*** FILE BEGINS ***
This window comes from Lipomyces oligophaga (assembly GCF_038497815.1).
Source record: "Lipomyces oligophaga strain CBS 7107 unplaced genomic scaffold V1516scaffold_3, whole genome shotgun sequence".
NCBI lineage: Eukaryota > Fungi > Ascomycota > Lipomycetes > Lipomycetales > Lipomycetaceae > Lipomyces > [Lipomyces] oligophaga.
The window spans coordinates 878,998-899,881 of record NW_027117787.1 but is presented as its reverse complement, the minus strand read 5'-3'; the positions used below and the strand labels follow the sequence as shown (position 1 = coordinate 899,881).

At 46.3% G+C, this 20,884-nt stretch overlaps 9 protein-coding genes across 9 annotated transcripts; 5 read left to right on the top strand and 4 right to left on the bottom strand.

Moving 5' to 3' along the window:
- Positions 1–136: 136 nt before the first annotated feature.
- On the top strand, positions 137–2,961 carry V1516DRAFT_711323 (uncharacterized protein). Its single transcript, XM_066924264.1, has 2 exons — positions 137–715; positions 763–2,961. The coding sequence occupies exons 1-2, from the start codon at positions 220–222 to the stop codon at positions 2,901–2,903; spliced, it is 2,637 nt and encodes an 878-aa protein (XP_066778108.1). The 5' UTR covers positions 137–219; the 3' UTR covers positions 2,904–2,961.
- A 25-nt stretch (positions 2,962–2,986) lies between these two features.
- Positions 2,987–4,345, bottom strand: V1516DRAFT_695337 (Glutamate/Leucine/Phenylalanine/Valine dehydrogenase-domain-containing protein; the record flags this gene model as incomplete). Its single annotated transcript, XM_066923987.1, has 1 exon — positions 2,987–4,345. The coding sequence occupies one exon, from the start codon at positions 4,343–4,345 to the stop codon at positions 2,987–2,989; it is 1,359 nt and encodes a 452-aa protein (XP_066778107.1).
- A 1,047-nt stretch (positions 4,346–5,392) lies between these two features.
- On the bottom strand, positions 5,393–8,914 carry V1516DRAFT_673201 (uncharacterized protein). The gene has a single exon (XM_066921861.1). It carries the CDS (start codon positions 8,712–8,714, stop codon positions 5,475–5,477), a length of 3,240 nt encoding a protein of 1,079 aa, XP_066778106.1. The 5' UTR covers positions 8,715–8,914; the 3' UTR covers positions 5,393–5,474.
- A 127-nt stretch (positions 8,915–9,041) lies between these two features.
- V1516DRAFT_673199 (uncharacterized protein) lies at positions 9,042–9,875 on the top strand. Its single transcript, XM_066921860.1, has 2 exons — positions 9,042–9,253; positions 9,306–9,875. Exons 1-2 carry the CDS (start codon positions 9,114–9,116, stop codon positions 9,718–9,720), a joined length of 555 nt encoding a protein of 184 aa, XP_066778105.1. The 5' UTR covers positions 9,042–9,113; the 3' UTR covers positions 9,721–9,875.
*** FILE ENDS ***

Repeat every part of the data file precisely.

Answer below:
This window comes from Lipomyces oligophaga (assembly GCF_038497815.1).
Source record: "Lipomyces oligophaga strain CBS 7107 unplaced genomic scaffold V1516scaffold_3, whole genome shotgun sequence".
NCBI lineage: Eukaryota > Fungi > Ascomycota > Lipomycetes > Lipomycetales > Lipomycetaceae > Lipomyces > [Lipomyces] oligophaga.
The window spans coordinates 878,998-899,881 of record NW_027117787.1 but is presented as its reverse complement, the minus strand read 5'-3'; the positions used below and the strand labels follow the sequence as shown (position 1 = coordinate 899,881).

At 46.3% G+C, this 20,884-nt stretch overlaps 9 protein-coding genes across 9 annotated transcripts; 5 read left to right on the top strand and 4 right to left on the bottom strand.

Moving 5' to 3' along the window:
- Positions 1–136: 136 nt before the first annotated feature.
- On the top strand, positions 137–2,961 carry V1516DRAFT_711323 (uncharacterized protein). Its single transcript, XM_066924264.1, has 2 exons — positions 137–715; positions 763–2,961. The coding sequence occupies exons 1-2, from the start codon at positions 220–222 to the stop codon at positions 2,901–2,903; spliced, it is 2,637 nt and encodes an 878-aa protein (XP_066778108.1). The 5' UTR covers positions 137–219; the 3' UTR covers positions 2,904–2,961.
- A 25-nt stretch (positions 2,962–2,986) lies between these two features.
- Positions 2,987–4,345, bottom strand: V1516DRAFT_695337 (Glutamate/Leucine/Phenylalanine/Valine dehydrogenase-domain-containing protein; the record flags this gene model as incomplete). Its single annotated transcript, XM_066923987.1, has 1 exon — positions 2,987–4,345. The coding sequence occupies one exon, from the start codon at positions 4,343–4,345 to the stop codon at positions 2,987–2,989; it is 1,359 nt and encodes a 452-aa protein (XP_066778107.1).
- A 1,047-nt stretch (positions 4,346–5,392) lies between these two features.
- On the bottom strand, positions 5,393–8,914 carry V1516DRAFT_673201 (uncharacterized protein). The gene has a single exon (XM_066921861.1). It carries the CDS (start codon positions 8,712–8,714, stop codon positions 5,475–5,477), a length of 3,240 nt encoding a protein of 1,079 aa, XP_066778106.1. The 5' UTR covers positions 8,715–8,914; the 3' UTR covers positions 5,393–5,474.
- A 127-nt stretch (positions 8,915–9,041) lies between these two features.
- V1516DRAFT_673199 (uncharacterized protein) lies at positions 9,042–9,875 on the top strand. Its single transcript, XM_066921860.1, has 2 exons — positions 9,042–9,253; positions 9,306–9,875. Exons 1-2 carry the CDS (start codon positions 9,114–9,116, stop codon positions 9,718–9,720), a joined length of 555 nt encoding a protein of 184 aa, XP_066778105.1. The 5' UTR covers positions 9,042–9,113; the 3' UTR covers positions 9,721–9,875.